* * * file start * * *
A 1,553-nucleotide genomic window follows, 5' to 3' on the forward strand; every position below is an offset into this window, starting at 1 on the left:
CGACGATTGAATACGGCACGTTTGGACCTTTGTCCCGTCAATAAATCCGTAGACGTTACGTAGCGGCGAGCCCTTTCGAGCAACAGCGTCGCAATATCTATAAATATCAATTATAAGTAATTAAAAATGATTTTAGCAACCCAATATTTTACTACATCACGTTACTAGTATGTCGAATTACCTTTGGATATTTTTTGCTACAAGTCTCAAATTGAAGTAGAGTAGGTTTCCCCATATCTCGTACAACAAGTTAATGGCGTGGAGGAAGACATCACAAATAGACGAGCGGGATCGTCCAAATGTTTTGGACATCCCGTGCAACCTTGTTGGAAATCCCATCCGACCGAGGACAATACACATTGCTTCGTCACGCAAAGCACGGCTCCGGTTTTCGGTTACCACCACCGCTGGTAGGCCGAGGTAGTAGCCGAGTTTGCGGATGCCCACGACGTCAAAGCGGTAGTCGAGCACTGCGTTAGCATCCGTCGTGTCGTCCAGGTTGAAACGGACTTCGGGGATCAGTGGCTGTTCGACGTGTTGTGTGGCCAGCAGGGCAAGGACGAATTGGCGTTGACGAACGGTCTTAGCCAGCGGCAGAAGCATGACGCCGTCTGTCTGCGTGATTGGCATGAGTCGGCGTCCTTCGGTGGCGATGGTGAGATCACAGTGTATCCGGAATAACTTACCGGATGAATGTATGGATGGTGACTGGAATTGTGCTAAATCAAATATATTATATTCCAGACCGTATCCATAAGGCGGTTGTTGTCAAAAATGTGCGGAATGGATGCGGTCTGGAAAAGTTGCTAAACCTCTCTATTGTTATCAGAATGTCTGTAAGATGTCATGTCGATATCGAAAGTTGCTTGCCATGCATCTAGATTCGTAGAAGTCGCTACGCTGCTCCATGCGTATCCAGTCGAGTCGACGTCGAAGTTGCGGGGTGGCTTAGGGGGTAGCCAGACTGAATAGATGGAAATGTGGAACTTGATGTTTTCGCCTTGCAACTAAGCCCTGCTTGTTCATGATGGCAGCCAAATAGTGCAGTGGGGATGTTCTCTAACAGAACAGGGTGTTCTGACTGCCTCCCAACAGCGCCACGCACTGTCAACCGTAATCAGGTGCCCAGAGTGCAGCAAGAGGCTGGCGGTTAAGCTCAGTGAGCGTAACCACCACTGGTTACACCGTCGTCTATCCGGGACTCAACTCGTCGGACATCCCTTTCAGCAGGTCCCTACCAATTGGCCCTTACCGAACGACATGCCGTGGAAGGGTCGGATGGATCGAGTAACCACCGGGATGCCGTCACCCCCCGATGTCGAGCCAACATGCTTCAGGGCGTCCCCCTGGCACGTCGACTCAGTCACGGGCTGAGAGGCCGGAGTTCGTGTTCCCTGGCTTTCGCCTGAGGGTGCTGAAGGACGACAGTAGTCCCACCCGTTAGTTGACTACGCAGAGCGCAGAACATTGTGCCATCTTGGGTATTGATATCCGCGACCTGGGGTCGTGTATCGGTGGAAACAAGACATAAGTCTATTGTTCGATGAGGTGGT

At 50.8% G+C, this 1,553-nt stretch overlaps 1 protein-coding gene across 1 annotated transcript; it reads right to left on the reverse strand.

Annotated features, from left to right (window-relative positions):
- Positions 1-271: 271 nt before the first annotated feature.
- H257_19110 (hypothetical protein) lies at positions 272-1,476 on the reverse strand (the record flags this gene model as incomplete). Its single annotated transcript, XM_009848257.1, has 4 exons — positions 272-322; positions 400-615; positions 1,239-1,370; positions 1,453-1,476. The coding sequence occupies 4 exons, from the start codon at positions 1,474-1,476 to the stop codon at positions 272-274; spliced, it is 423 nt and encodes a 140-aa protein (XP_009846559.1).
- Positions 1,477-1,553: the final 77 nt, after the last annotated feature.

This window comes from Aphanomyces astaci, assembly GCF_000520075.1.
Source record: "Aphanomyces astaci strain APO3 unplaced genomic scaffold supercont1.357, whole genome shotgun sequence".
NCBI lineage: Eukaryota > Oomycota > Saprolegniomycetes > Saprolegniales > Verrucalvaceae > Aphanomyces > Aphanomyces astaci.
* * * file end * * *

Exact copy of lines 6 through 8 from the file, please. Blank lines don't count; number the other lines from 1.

- H257_19110 (hypothetical protein) lies at positions 272-1,476 on the reverse strand (the record flags this gene model as incomplete). Its single annotated transcript, XM_009848257.1, has 4 exons — positions 272-322; positions 400-615; positions 1,239-1,370; positions 1,453-1,476. The coding sequence occupies 4 exons, from the start codon at positions 1,474-1,476 to the stop codon at positions 272-274; spliced, it is 423 nt and encodes a 140-aa protein (XP_009846559.1).
- Positions 1,477-1,553: the final 77 nt, after the last annotated feature.

This window comes from Aphanomyces astaci, assembly GCF_000520075.1.